William was Clerk to the Lord Lieutenant of the North Riding. He was a keen member of the 20th North Riding Corps of Rifle Volunteers, established in Guisborough by Thomas Chaloner in 1861, and became its Captain Commandant.
In William’s lifetime, the agricultural landscape of the lower Tees valley had given way to heavy industry. The farm where he grew up became the Hob Hill ironstone mine, in use from 1865 to 1874 and then again from 1899 to 1920.
(The mine area later became the golf course, with ready-made hazards and bunkers caused by subsidence. The farm was rebuilt on the opposite side of the Guisborough-Saltburn road.)
He died on 13 January 1873.
His obituary reads:
The Late Mr Weatherill, of Guisborough –
Mr Weatherill, a very well known and highly respected solicitor in Guisborough, where he had practised for eight-and-thirty years, died there at his residence in Westgate, at 12 o'clock on Monday. He was 65 years of age at the time of his death, and had been for long a popular and justly esteemed inhabitant of Guisborough, in which place the news of his death has caused a very sad impression.
In addition to a considerable private practice, the deceased was Clerk to the Board of Guardians and the Assessment Committee of the Guisbrough Union; Superintendant Registrar of the Guisborough district, Clerk to the Lord Lieutenant of the North Riding of Yorkshire, to the Guisborough Local and Burial Boards, and to the Skelton Local Board. In all those offices his service was rendered with intelligence and punctuality, while his many private clients will mourn a useful adviser and a good lawyer.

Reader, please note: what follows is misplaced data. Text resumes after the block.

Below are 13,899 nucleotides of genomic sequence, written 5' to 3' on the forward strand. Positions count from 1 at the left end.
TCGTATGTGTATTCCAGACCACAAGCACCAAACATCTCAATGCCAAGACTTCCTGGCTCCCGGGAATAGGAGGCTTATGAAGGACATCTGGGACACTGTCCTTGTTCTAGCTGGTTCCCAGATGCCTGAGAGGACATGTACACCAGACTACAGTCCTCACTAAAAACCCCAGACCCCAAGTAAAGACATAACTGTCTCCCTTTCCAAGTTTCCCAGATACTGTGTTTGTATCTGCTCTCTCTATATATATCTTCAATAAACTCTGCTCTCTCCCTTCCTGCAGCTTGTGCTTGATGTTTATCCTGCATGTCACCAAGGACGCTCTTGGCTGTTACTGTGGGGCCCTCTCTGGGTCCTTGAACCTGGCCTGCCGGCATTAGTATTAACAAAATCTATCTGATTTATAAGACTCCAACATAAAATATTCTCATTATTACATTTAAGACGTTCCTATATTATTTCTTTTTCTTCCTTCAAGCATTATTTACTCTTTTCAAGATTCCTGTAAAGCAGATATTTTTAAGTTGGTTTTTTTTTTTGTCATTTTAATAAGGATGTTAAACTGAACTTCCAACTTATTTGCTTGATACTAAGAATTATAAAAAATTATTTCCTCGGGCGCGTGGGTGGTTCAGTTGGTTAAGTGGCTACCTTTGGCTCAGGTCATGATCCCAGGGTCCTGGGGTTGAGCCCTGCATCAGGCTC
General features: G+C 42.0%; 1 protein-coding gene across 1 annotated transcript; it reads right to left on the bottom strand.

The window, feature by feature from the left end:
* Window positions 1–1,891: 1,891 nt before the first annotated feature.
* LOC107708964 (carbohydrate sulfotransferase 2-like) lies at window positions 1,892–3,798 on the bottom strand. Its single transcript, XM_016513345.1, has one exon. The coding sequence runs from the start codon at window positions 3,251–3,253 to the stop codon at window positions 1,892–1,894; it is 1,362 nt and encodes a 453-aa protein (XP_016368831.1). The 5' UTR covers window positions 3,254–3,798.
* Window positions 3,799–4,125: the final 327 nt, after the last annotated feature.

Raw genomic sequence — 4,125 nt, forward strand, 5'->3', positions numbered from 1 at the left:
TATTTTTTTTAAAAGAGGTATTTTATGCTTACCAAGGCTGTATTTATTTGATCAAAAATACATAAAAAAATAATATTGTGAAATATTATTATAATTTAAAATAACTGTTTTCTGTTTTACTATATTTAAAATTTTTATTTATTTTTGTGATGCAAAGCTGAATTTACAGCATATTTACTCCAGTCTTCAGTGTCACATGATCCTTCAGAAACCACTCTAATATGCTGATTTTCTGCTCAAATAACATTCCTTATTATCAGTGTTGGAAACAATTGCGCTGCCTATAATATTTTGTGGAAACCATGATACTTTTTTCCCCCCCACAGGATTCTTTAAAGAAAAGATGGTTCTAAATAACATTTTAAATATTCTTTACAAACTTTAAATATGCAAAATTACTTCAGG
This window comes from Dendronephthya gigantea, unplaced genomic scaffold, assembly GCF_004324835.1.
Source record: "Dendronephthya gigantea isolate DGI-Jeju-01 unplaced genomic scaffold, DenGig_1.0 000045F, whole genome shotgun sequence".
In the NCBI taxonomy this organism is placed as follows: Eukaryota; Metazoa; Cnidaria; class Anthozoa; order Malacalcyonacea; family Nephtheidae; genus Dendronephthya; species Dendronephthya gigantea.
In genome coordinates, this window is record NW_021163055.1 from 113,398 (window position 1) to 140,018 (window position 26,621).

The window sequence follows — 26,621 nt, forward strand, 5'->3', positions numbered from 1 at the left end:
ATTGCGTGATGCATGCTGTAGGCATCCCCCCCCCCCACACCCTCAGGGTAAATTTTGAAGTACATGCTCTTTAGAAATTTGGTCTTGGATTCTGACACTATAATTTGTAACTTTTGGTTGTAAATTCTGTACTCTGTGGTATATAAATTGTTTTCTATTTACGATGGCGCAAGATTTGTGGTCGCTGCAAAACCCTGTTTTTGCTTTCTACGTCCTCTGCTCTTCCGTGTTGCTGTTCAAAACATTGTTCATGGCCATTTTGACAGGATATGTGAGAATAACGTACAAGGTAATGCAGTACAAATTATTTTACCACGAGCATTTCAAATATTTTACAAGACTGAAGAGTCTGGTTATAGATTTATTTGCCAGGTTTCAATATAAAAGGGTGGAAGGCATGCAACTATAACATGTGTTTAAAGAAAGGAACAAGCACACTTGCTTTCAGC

Mr Weatherill was an enthusiastic sportsman, and it may be noted also that he was an excellent shot.
Of late years he had taken up the rifle movement very ardently, and, indeed, he was mainly instrumental in getting up the Guisborough Corps to whose funds he was a liberal subscriber, and of whom he was Captain Commandant.
Those who had the pleasure of his personal acquaintance knew him as a man of much kindness and generosity and he was popular among a large circle of friends of all classes.
The Volunteer Corps which he commanded gave him a military funeral, which took place at Guisborough on Wednesday at noon, at the Parish Church.
At 12 o'clock the funeral procession set off from his residence. In front marched the band, playing a slow march; after them walked the Rev F H Morgan, chaplain of the corps, and then came the coffin borne by volunteers, the pall bearers being also chosen from the companies Captain Weatherill commanded. The coffin was covered with the pall of the Foresters' Lodge, the deceased gentleman having been an honorary member of that body. On the coffin were placed his Volunteer cap and sword, and a beautiful cross of greenhouse flowers and ferns, which latter was afterwards laid on the coffin in the grave.